Despite it's controversy (more on that later, maybe), Blue Is The Warmest Color has become a critical success pretty much from go, and it managed to secure the Palme d'Or for the director, Abdellatif Kechiche, as well as both Léa Seydoux and Adèle Exarchopoulos, making them the first (and only!) women since filmmaker, Jane Campion for The Piano in 1993, to win the award (not to mention Exarchopoulos being the youngest ever recipient). While both actresses are excellent, I found Exarchopoulos to be the breakout performance as it's her character (also named Adèle) that the audience gets to see grow throughout the film as she meets Emma (Seydoux), the young woman with blue hair with whom Adèle begins a life-changing relationship with.
female artists was that I wasn't too terribly impressed by her version of Blue Is The Warmest Color, as I didn't find her ending as satisfying. It's also interesting to note the film's original French title, La Vie d'Adèle - Chapitres 1 & 2 (Adele: Chapters 1 & 2), which I find probably more appropriate, given it's structure, as well as the overall impression the film left with me.
As I mentioned above, the film garnered it's share of controversies and criticisms; some of it came from alleged working conditions during filming, but the film's reputation was criticized, even by Maroh herself, disapproving of the film's several lengthy sex scenes, comparing them to pornography. I found that the rest of the film's visuals were not to be overshadowed though, and the lovely (if not so literal) use of blue in the film's rich color palate was very striking and reminded me of Glyn Dillon's The Nao Of Brown and it's brilliant use of red as it's own central palate; in both instances, neither color overwhelmed the senses nor felt overused, but in fact added to the overall design of both pieces, making them feel like complete, well-rounded artifacts. Blue Is The Warmest Color is just that; both a color and a mood.
My second favorite film of last year, and also a nominee of the Palme d'Or, was François Ozon's Young & Beautiful (Jeune & Jolie). I have been a tremendous fan of Ozon for a while now (as with the continuously promised Wong Kar Wai article,there is an Ozon omnibus post coming soon as well, I swear!), and I have yet to see him turn in anything I haven't enjoyed (though I will admit to not seeing absolutely everything he's done); Young & Beautiful was no exception.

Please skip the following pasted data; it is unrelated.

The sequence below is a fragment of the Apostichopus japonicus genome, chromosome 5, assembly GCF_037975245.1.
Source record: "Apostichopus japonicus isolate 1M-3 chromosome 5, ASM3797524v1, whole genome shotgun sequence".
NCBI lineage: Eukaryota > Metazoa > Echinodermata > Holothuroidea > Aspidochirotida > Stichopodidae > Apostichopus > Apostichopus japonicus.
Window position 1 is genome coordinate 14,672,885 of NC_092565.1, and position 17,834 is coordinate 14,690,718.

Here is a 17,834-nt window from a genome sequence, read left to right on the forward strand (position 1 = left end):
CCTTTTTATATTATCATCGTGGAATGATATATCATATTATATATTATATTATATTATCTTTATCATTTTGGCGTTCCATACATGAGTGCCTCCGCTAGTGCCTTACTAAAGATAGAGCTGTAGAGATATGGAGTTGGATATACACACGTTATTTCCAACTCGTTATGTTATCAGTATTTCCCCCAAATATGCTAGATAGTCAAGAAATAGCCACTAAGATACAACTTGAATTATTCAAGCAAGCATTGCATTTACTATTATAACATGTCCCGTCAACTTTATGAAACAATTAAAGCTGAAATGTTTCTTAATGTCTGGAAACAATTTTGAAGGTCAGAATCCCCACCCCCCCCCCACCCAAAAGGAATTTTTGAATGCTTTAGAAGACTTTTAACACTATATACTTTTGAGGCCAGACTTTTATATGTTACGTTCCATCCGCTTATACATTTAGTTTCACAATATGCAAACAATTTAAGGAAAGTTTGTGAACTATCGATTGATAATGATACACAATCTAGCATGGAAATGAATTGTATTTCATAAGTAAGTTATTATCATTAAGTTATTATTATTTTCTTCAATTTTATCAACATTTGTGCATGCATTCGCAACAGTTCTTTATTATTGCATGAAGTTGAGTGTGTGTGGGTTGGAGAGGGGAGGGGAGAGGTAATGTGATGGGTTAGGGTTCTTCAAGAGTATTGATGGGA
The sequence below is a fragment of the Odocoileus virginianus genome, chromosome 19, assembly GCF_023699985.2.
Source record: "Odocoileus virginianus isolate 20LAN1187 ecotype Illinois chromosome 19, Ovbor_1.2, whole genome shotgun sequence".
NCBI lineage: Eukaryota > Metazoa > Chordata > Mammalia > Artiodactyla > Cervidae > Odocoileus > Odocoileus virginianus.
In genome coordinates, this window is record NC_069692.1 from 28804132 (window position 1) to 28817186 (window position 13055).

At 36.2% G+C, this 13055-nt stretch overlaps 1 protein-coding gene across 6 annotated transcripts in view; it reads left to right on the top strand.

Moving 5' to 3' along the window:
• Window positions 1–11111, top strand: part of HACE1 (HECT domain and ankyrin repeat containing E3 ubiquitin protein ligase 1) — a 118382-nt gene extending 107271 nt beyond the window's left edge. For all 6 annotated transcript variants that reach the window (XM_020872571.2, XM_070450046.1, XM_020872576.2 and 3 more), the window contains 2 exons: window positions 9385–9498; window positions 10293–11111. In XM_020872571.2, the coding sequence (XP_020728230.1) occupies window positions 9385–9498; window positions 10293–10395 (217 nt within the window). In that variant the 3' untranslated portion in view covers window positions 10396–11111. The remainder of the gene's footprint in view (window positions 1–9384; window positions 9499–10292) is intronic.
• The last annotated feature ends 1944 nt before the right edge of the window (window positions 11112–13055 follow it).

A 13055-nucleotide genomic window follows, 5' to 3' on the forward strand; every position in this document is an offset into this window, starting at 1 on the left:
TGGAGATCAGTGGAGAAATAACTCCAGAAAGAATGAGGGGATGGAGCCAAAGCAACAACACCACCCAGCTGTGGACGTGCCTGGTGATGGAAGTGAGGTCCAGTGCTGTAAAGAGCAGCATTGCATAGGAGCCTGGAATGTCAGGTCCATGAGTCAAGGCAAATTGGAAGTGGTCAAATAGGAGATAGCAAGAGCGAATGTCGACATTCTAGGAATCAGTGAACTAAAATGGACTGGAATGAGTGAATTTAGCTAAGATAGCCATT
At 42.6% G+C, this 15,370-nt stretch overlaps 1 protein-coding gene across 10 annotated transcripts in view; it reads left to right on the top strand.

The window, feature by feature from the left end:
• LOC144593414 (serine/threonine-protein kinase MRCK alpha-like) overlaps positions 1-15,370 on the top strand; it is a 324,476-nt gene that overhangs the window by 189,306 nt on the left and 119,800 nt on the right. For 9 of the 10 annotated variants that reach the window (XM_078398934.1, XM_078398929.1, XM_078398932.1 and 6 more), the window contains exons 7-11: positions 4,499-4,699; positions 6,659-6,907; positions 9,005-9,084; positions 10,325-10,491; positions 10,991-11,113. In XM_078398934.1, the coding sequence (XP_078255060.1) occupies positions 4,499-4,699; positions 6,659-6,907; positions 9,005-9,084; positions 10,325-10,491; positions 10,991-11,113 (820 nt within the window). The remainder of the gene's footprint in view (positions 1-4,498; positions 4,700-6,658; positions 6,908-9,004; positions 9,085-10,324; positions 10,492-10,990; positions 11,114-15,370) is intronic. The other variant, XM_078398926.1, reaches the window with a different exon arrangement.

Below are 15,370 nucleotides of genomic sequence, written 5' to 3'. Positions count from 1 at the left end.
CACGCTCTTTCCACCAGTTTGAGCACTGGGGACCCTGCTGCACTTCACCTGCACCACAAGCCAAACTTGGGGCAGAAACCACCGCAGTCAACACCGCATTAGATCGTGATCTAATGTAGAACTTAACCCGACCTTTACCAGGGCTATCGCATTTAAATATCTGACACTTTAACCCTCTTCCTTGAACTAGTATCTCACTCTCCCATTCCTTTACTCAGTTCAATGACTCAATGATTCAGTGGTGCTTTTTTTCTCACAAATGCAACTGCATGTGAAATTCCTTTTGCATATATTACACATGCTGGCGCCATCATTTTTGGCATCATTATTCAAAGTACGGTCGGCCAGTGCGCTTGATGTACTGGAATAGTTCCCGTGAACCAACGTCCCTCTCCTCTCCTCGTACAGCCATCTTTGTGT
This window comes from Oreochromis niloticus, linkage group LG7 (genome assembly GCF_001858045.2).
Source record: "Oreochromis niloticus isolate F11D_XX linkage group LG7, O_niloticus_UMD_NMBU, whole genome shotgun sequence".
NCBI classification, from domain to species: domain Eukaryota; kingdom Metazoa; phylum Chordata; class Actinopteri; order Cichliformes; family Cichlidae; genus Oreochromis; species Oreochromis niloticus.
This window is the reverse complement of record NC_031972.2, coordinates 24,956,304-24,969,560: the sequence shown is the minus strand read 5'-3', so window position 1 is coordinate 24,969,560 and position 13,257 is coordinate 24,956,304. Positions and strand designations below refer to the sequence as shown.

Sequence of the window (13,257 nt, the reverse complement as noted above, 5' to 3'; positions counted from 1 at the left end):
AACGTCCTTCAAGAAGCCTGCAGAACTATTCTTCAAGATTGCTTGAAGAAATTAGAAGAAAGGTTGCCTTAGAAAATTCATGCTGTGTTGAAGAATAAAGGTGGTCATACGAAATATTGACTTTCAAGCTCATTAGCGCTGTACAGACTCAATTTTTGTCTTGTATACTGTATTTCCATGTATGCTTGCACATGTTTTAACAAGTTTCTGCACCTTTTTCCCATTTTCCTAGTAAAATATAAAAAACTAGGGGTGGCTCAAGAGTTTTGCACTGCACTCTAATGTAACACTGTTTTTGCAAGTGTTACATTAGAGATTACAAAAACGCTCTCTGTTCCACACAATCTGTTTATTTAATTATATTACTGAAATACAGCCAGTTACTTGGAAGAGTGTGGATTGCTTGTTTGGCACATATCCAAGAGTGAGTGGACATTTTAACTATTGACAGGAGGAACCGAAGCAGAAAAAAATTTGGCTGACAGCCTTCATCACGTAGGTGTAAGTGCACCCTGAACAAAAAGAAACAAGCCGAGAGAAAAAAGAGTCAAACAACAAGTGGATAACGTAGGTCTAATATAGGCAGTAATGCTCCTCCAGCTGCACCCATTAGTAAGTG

Yasujiro Ozu, François Ozon's films often deal with families and the relationships between generations, and it's that relationship and subsequent fallout of Isabelle's alter-ego Lea that feeds much of the film's conflict. After a shocking event, Isabelle is quickly found by the police and her parents are notified, straining her relationship with her mother.
The film is interceded by four chansons (one for each season) by Françoise Hardy, whose recording of the German song, "Träume", was featured at the end of Ozon's Water Drops On Burning Rocks (an adaptation of an early Fassbinder play, so, you know, it's awesome that that's a French reinterpretation of both a song and a movie; just saying). The effect is very French, and it gives the film a sort of timeless quality; much like his previous films, Young & Beautiful doesn't cater to social trends in either filmmaking or setting, and if it weren't for the inclusion of cell phones and computers, I feel like Ozon could have made the same film fifteen years ago. In fact, the visual style of Blue Is The Warmest Color even reminded me quite a bit of Diva, a personal favorite of mine by director Jean-Jacques Beineix, so it's almost as if in 2013 France has reached a new neo-classicist period, though I'd still hesitate to rename an era every time a couple of dudes make a few really excellent films; for all we know, these are isolated incidents, but I'm still going to be excited when said dudes release their next films.
threatening legal action against actress Léa Seydoux for criticizing his shooting methods. Despite both Ozon's comments and Kechiche even denouncing his own film in weekly French magazines and the like though, the films have been popular and critical successes, and it's nice to see that art can still sometimes speak for itself.